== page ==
Phyllis Patterson gave her twins plenty of warning, reminding the recent St. Stephen’s/St. Agnes graduates last fall that they’d need summer jobs to fill the weeks before they left for college.
Her son Parker, a second-team All-Met soccer player who will play at Richmond, filled out applications and scheduled interviews. Eventually, he landed a job at a local boating supply store.
Meanwhile, daughter Paige, an All-Met lacrosse player, chose a different tack. This week, 13 girls, many wielding lacrosse sticks almost as tall as them, zipped around the family’s Mount Vernon back yard. With teammate Lizz Lavie, Paige Patterson transformed the small waterfront plot into a field for an unlikely lacrosse camp for girls between the ages of 6 and 11. In two weeks of coaching and leading craft projects, the enterprising teenagers hope to make about $2,000 apiece.
Parker is “jealous,” said Patterson, one of six local players who will participate in Saturday’s Under Armour All-America Lacrosse Classic at Towson University. “He sometimes has to wake up pretty early, and he’s there [at work] all day on his feet.
“It’s fun that we get to do something that we love other than checking people out at a cash register. I think time flies pretty fast here.”
Patterson, 18, realized her summer wouldn’t hold time to balance a conventional job. Since graduation on June 9, she’s already made a trip to the Bahamas and attended orientation and lacrosse camp at North Carolina, where she will play next spring. Throw in an upcoming tournament in Colorado, and she only had a few weeks free.
Patterson and Lavie, who will play at California, spent the past few months spreading the word about their camp. They made a flyer advertising their vision (Lacrossse! Swimming! Arts & Crafts!). Then, they e-mailed it to local youth coaches, posted it around Alexandria and stuffed it in envelopes to send to families in the St. Stephen’s/St. Agnes community.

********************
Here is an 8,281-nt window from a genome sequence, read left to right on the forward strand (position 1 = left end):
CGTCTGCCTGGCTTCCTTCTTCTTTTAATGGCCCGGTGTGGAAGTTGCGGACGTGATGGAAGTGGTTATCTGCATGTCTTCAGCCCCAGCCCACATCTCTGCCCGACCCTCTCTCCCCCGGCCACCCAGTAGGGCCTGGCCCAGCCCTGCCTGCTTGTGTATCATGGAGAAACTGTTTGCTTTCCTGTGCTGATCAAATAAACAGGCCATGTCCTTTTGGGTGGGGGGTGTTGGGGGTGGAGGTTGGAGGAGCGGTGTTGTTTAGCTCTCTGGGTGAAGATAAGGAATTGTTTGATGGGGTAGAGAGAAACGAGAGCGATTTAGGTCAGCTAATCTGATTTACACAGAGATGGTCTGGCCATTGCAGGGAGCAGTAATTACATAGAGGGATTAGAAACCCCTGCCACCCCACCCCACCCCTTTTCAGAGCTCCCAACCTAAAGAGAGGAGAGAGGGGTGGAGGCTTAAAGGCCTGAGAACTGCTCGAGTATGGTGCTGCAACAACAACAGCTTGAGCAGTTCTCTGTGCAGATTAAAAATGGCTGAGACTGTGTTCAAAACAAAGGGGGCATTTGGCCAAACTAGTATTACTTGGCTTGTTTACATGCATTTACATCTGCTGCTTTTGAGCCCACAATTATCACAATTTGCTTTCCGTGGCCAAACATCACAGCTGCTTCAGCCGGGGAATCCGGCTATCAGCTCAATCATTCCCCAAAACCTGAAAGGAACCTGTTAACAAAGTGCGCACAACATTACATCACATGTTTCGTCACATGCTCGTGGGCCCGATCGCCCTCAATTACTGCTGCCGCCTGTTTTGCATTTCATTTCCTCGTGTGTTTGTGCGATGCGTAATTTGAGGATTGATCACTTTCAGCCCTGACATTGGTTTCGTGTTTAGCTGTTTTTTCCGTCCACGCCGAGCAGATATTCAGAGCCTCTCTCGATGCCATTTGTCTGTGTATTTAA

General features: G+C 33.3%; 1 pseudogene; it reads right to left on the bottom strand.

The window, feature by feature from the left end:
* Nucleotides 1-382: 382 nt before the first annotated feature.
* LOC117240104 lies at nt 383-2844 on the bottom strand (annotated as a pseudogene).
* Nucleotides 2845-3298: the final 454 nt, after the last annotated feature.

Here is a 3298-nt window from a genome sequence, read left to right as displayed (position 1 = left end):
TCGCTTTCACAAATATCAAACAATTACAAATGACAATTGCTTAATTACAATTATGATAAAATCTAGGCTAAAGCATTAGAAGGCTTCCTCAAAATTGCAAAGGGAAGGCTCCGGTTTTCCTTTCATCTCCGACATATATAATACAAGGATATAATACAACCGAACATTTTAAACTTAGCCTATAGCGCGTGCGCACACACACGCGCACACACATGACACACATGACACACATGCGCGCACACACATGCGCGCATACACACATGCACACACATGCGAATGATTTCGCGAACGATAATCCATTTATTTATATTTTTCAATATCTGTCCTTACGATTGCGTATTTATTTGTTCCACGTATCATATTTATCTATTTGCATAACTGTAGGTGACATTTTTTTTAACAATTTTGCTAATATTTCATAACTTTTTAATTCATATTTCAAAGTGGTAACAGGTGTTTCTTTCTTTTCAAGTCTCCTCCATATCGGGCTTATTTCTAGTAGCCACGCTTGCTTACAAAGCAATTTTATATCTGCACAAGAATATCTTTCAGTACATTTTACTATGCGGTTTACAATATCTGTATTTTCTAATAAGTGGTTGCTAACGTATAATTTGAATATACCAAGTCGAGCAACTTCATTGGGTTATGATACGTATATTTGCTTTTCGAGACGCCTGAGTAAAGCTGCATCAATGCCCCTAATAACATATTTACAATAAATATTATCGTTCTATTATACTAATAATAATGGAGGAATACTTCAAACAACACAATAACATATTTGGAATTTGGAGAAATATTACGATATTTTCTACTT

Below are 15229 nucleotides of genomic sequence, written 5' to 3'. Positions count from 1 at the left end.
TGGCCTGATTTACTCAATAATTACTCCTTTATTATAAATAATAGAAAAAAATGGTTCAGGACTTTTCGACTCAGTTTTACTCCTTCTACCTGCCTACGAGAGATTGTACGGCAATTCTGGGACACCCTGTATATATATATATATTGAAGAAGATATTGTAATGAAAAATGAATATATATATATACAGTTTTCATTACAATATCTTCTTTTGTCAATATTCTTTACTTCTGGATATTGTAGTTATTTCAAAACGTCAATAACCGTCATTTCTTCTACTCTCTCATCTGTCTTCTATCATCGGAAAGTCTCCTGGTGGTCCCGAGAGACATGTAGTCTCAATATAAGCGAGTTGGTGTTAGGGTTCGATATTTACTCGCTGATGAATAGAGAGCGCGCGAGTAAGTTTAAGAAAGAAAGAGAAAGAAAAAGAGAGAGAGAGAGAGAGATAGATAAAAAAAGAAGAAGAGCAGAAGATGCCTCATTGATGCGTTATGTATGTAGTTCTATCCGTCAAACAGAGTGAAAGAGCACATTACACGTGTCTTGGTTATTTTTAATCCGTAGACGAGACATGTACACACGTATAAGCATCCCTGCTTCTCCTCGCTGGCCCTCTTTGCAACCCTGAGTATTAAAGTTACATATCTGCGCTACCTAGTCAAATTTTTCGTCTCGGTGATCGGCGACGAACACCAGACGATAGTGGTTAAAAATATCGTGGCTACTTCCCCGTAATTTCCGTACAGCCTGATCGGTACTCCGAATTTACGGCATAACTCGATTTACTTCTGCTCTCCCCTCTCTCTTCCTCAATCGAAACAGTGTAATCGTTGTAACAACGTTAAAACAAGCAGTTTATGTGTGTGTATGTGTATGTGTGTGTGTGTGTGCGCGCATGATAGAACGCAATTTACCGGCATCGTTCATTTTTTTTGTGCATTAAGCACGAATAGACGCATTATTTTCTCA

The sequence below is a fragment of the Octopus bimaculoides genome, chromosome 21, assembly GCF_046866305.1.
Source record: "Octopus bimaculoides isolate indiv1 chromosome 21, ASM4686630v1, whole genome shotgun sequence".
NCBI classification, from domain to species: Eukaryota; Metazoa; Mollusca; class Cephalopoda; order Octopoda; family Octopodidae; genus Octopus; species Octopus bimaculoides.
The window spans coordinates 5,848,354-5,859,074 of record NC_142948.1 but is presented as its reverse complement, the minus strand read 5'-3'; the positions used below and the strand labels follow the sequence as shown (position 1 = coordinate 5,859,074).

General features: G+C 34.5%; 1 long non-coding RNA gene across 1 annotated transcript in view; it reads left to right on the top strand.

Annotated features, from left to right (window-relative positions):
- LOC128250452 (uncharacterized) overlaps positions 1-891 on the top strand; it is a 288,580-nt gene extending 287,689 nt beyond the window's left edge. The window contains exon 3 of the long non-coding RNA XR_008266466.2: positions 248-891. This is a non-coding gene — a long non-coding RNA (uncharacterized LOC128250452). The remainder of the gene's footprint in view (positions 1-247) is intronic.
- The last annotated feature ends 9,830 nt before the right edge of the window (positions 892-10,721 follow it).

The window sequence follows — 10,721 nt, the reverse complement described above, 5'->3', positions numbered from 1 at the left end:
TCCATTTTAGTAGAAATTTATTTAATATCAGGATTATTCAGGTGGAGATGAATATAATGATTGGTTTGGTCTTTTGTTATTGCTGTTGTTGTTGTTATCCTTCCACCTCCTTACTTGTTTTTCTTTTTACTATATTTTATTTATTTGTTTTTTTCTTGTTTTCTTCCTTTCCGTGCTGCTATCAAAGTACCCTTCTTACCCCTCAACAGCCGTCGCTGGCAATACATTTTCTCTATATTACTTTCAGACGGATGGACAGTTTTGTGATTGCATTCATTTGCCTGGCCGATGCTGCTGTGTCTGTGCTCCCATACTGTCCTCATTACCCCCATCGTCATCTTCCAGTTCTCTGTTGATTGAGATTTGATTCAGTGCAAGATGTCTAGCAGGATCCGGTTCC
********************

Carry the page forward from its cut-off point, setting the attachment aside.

As the first session neared, the fledgling camp directors made a final list of the lacrosse drills they planned for each day, relying heavily on lessons from St. Stephen’s/St. Agnes Coach Kathy Jenkins, whose own daughters ran similar camps out of her back yard in the late 1990s.
They collected money and emergency contact information from parents and spent a few more hours at a local craft store picking out supplies for their projects, which included decorating cloth bags and foam princess crowns.
“When we were in middle school, some seniors did it and we thought it was just the coolest thing ever,” Lavie said. “It’s weird that we’re in their position now.”
The sport’s growing popularity has ensured local players plenty of summer options. There are three lacrosse camps for primary school girls being held on campus at St. Stephen’s/St. Agnes alone this year, but Patterson and Lavie’s first session filled up quickly. They plan to hold a second session in two weeks and hope to continue it next year.
Kellie Cronin of Alexandria dropped daughter Margaux , 6,off at the Patterson’s home on Monday for her first lacrosse camp.
“I’ve seen what Paige has accomplished through hard work,” said Cronin, whose older son played soccer with Patterson growing up. “She’s a good, positive role model for all these kids. When I heard she was doing a camp, I wanted to get my girl right in here.”
This week, Patterson and Lavie quickly realized that even the best-laid plans require a bit of flexibility when it comes to running a summer camp, especially when it’s in the back yard.
Lavie worked with the younger girls — a few of whom had only played the game in gym class — on the basics of throwing and cradling, while Patterson supervised the older campers as they whipped green lacrosse balls backand forth, counting their successful catches.
Occasionally, a camper grew weary of the drills and retreated to the family’s hammock for awhile before rejoining the action. At one point Tuesday, Patterson had to coax her 1-year-old black lab, Jorge, to drop the mouth guard he swiped from an unsuspecting girl.
After two hours of lacrosse and two more spent on crafts and swimming, the campers settled in front of the wide-screen living room television for a showing of “High School Musical.” Patterson and Lavie didn’t get too comfortable. Soon it would be snack time.
In planning it, “we were like, ‘Oh, If we were in camp, we would want to do this,’ ” Patterson said with a laugh. “We bought princess crowns for ourselves [to decorate with the campers.] It’s been fun for us, too.”